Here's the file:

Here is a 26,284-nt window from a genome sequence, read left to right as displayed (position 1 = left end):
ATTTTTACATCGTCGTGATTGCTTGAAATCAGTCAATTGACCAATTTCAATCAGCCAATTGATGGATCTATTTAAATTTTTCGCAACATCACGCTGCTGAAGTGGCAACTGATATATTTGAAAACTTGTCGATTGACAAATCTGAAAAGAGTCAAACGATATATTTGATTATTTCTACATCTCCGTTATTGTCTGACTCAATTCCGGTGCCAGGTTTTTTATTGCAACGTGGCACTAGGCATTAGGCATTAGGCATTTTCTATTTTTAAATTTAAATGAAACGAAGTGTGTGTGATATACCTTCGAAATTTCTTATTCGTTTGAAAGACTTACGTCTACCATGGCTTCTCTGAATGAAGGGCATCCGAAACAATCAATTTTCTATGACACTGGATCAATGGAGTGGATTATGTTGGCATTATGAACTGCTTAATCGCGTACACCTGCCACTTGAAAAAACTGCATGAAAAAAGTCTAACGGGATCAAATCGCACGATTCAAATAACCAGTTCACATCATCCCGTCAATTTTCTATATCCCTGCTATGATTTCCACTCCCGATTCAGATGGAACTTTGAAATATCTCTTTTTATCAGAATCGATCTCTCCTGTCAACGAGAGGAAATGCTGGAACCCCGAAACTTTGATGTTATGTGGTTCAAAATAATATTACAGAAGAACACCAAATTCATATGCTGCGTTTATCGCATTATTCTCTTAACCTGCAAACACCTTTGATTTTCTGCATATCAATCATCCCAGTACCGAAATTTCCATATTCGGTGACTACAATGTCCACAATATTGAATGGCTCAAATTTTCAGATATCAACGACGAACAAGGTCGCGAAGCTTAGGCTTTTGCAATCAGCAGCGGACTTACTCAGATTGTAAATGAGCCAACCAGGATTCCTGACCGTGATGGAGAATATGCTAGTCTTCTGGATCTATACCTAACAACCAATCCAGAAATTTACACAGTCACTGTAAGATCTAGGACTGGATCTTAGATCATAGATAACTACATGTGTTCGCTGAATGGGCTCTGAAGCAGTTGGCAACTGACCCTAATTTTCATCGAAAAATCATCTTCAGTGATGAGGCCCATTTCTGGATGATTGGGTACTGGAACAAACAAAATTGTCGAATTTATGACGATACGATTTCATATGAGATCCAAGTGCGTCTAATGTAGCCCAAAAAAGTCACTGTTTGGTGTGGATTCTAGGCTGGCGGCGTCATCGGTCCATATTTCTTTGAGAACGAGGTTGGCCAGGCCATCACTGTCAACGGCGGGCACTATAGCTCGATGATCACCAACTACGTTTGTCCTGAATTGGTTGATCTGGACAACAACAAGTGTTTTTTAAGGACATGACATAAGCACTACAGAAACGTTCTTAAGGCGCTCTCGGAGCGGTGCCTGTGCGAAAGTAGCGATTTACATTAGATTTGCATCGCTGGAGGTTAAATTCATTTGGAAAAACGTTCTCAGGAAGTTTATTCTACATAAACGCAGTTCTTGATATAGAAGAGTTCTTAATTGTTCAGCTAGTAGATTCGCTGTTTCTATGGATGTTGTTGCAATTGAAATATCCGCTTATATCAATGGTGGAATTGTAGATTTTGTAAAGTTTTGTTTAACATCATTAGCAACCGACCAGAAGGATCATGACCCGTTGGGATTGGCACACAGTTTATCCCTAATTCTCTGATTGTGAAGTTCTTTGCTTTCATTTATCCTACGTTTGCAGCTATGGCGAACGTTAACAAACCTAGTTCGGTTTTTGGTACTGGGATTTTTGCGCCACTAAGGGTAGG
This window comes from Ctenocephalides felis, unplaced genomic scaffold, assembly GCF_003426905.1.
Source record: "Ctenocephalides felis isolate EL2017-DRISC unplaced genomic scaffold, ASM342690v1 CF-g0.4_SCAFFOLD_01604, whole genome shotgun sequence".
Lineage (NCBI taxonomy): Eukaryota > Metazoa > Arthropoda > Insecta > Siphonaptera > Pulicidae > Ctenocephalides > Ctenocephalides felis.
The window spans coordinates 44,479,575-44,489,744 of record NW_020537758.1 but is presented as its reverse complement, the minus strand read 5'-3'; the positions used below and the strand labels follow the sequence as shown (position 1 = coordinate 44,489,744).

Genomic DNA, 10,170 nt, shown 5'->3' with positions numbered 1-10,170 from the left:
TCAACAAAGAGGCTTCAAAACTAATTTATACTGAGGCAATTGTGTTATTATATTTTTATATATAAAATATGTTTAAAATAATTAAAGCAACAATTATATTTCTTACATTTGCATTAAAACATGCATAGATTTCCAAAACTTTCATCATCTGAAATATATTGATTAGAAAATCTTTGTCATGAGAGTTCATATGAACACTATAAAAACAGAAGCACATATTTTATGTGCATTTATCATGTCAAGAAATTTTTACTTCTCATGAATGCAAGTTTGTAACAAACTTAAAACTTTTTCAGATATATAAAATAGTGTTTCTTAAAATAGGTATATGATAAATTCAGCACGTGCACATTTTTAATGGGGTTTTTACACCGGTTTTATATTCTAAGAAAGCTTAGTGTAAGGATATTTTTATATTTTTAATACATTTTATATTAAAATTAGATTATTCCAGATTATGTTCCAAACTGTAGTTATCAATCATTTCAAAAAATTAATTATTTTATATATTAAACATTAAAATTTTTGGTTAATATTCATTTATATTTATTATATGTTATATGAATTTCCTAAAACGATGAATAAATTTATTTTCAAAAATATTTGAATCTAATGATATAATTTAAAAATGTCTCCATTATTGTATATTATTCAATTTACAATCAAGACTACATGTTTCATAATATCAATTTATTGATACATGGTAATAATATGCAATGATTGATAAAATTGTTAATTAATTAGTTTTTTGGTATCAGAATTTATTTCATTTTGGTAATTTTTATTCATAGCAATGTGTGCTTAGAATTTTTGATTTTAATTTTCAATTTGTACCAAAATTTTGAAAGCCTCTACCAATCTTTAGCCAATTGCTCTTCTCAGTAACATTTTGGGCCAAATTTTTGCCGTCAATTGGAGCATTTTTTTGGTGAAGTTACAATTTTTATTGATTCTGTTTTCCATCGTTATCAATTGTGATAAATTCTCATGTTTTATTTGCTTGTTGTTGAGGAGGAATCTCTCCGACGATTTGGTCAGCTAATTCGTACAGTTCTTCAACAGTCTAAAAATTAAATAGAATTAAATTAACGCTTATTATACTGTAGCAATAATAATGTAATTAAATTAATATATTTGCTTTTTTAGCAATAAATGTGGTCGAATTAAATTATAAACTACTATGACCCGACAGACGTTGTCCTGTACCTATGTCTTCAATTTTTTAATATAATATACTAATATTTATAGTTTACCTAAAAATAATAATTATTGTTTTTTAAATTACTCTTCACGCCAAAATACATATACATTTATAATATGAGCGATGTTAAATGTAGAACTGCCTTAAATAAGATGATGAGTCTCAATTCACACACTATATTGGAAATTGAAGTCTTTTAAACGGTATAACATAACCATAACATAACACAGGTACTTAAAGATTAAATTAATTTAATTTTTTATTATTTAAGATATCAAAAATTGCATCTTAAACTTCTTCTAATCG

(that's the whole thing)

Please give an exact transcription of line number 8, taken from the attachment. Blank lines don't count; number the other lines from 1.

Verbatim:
TCAACAAAGAGGCTTCAAAACTAATTTATACTGAGGCAATTGTGTTATTATATTTTTATATATAAAATATGTTTAAAATAATTAAAGCAACAATTATATTTCTTACATTTGCATTAAAACATGCATAGATTTCCAAAACTTTCATCATCTGAAATATATTGATTAGAAAATCTTTGTCATGAGAGTTCATATGAACACTATAAAAACAGAAGCACATATTTTATGTGCATTTATCATGTCAAGAAATTTTTACTTCTCATGAATGCAAGTTTGTAACAAACTTAAAACTTTTTCAGATATATAAAATAGTGTTTCTTAAAATAGGTATATGATAAATTCAGCACGTGCACATTTTTAATGGGGTTTTTACACCGGTTTTATATTCTAAGAAAGCTTAGTGTAAGGATATTTTTATATTTTTAATACATTTTATATTAAAATTAGATTATTCCAGATTATGTTCCAAACTGTAGTTATCAATCATTTCAAAAAATTAATTATTTTATATATTAAACATTAAAATTTTTGGTTAATATTCATTTATATTTATTATATGTTATATGAATTTCCTAAAACGATGAATAAATTTATTTTCAAAAATATTTGAATCTAATGATATAATTTAAAAATGTCTCCATTATTGTATATTATTCAATTTACAATCAAGACTACATGTTTCATAATATCAATTTATTGATACATGGTAATAATATGCAATGATTGATAAAATTGTTAATTAATTAGTTTTTTGGTATCAGAATTTATTTCATTTTGGTAATTTTTATTCATAGCAATGTGTGCTTAGAATTTTTGATTTTAATTTTCAATTTGTACCAAAATTTTGAAAGCCTCTACCAATCTTTAGCCAATTGCTCTTCTCAGTAACATTTTGGGCCAAATTTTTGCCGTCAATTGGAGCATTTTTTTGGTGAAGTTACAATTTTTATTGATTCTGTTTTCCATCGTTATCAATTGTGATAAATTCTCATGTTTTATTTGCTTGTTGTTGAGGAGGAATCTCTCCGACGATTTGGTCAGCTAATTCGTACAGTTCTTCAACAGTCTAAAAATTAAATAGAATTAAATTAACGCTTATTATACTGTAGCAATAATAATGTAATTAAATTAATATATTTGCTTTTTTAGCAATAAATGTGGTCGAATTAAATTATAAACTACTATGACCCGACAGACGTTGTCCTGTACCTATGTCTTCAATTTTTTAATATAATATACTAATATTTATAGTTTACCTAAAAATAATAATTATTGTTTTTTAAATTACTCTTCACGCCAAAATACATATACATTTATAATATGAGCGATGTTAAATGTAGAACTGCCTTAAATAAGATGATGAGTCTCAATTCACACACTATATTGGAAATTGAAGTCTTTTAAACGGTATAACATAACCATAACATAACACAGGTACTTAAAGATTAAATTAATTTAATTTTTTATTATTTAAGATATCAAAAATTGCATCTTAAACTTCTTCTAATCG